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Solar PV and home battery = crazy electricity bill!

edited 27 June at 6:12AM in Energy
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gzoomgzoom Forumite
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edited 27 June at 6:12AM in Energy
A bit of back ground to our set up:

We bought our current house in 2017 it has a 4KW solar panels split 50/50 on SW/SE facing roof. It qualifies for the FIT scheme and pays back about £500/year.

In November last year we got a Tesla PowerWall fitted, essentially a home battery storage system - 13.5kWh usable of energy.

We also have an EV which we charge at home, and in recent months have been commuting more on my pedal bike but still doing about 400 miles a month in the car.

The solar PV setup is also connected to the immersion heater, so when the sun is shinning if the PowerWall is full the solar energy goes into heating the hot water rather than be exported back to the grid.



Our bills since the summer has started have really surprised me, here they are for the last two months. Effectively around £1/day INCLUDING standing charge, don't forget that also includes 'refuelling' our car!!





You can see our daily electricity consumption has dropped from 25kWh a day to 1kWh a day!!!

The two main contributors have been the addition of the Powerwall and driving our EV less. The PowerWall really has taken our solar PV setup to the next level. This is what our home grid electric usage has been like in June, even with all the rain there was only one day we pulled significant amounts from the grid :smile:



I'll report back once I've had a full 12 month with the system, but currently really really surprised how big a difference the home battery has made to our grid electricity usage when the sun is out.

Bulb has also sent me our annual electricity consumption chart for the last 12 months, the effect of be Powerwall/lock down is pretty obvious. What is also interesting is our consumption in Dec to March was lower than Sep to Dec - the Powerwall was installed 22nd of November.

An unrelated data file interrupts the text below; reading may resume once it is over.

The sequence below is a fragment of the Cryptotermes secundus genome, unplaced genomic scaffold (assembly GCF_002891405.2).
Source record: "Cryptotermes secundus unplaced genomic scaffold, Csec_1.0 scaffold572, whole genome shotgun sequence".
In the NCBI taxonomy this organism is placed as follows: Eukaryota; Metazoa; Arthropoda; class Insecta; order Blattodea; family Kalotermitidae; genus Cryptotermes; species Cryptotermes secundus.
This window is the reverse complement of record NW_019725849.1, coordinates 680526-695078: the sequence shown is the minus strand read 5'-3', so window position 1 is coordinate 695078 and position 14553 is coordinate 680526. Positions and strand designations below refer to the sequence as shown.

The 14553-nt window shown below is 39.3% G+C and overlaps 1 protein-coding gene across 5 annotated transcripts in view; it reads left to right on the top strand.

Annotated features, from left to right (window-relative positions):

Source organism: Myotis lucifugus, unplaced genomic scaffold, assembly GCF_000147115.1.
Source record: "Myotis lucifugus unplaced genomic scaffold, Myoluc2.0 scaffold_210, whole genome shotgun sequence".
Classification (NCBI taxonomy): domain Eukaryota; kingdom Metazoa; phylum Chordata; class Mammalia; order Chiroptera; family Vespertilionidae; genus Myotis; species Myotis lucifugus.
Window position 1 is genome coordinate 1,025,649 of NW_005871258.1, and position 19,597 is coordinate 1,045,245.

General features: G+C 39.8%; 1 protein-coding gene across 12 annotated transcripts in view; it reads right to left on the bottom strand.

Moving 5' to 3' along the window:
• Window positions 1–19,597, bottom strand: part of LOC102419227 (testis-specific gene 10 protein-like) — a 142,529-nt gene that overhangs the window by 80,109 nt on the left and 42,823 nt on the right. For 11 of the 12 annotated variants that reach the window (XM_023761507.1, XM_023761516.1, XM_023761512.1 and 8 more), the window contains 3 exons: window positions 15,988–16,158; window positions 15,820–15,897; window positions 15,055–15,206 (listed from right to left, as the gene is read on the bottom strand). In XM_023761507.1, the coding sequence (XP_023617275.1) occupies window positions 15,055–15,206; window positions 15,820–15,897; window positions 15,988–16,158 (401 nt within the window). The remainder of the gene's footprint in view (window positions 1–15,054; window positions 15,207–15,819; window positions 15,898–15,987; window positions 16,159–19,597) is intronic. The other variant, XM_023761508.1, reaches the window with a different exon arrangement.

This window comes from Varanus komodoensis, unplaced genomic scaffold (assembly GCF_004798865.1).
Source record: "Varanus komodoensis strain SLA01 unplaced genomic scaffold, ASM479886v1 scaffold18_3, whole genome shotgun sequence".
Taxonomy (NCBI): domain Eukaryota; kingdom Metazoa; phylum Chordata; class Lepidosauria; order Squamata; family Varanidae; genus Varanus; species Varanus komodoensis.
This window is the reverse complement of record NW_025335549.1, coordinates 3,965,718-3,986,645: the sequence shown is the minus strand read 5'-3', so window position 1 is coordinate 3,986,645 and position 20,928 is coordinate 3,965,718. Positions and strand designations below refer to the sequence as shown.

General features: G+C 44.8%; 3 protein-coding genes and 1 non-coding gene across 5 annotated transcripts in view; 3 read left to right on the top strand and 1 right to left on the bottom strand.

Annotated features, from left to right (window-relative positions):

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  • edited 27 June at 6:30AM
    gzoomgzoom Forumite
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    edited 27 June at 6:30AM
    This is how the PowerWall has really made an impact on our bills. The Powerwall starts the day nearly empty as I knew it was going go sunny during the day.

    It has enough energy stored to meet the needs of morning pre work usage, I think the car started charging very briefly too. The house is empty all day as we are both at work, and by 4pm the Powerwall is fully charged so the excessive solar electricity is sent to the hot water tank.

    We get home and use what ever electricity needs are in the evening, the car is also charges later in the day. Without the PowerWall you can see nearly all of our solar electricity generated would have gone back to the grid.


    Costsaving wise the numbers work out roughly as below:
    Summer period, assuming 12kWh a day solar PV saved so 12kWh a day reduction in electricity bill at 16p per kWh = £230 over 4 month.

    For Winter, I use the PowerWall to 'load shift' so I used cheap E7 electricity at 8p instead of 16p. Assuming 12kWh usage a day saving 8p per kWh, over the remaining 8 months, that's a saving = £234.
    So roughly speaking our Powerwall will save us about £460 a year in electricity bill.
  • matelodavematelodave Forumite
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    Excellent figures but they are for a fairly exceptional month or so. More to the point will be how they performed in the winter so as you say you do need 12 months worth of data to see how much you will save. I note that you've had the Power-wall since November, what sort of performance did you get during the winter
    What was the cost of the solar panels and the power-wall and how long have you calculated for the payback. - it's the sort of info that other people need to try and work out the economics of doing something similar.


    Never under estimate the power of stupid people in large numbers
  • edited 27 June at 7:13AM
    gzoomgzoom Forumite
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    edited 27 June at 7:13AM
    Excellent figures but they are for a fairly exceptional month or so. 
    May was exceptional, but June has been fairly average, even so we are only using just over 1kWh a day of grid electricity this month. 

    Winter usage is harder to quantify without 12 months of data but this is what the PowerWall enabled us to do nearly every day even in winter - We are on E7, so essentially zero 'peak' grid usage, so we were paying 0.08p per kWh for the entire winter period rather than the full 16p per kWh 'normal' electricity rate.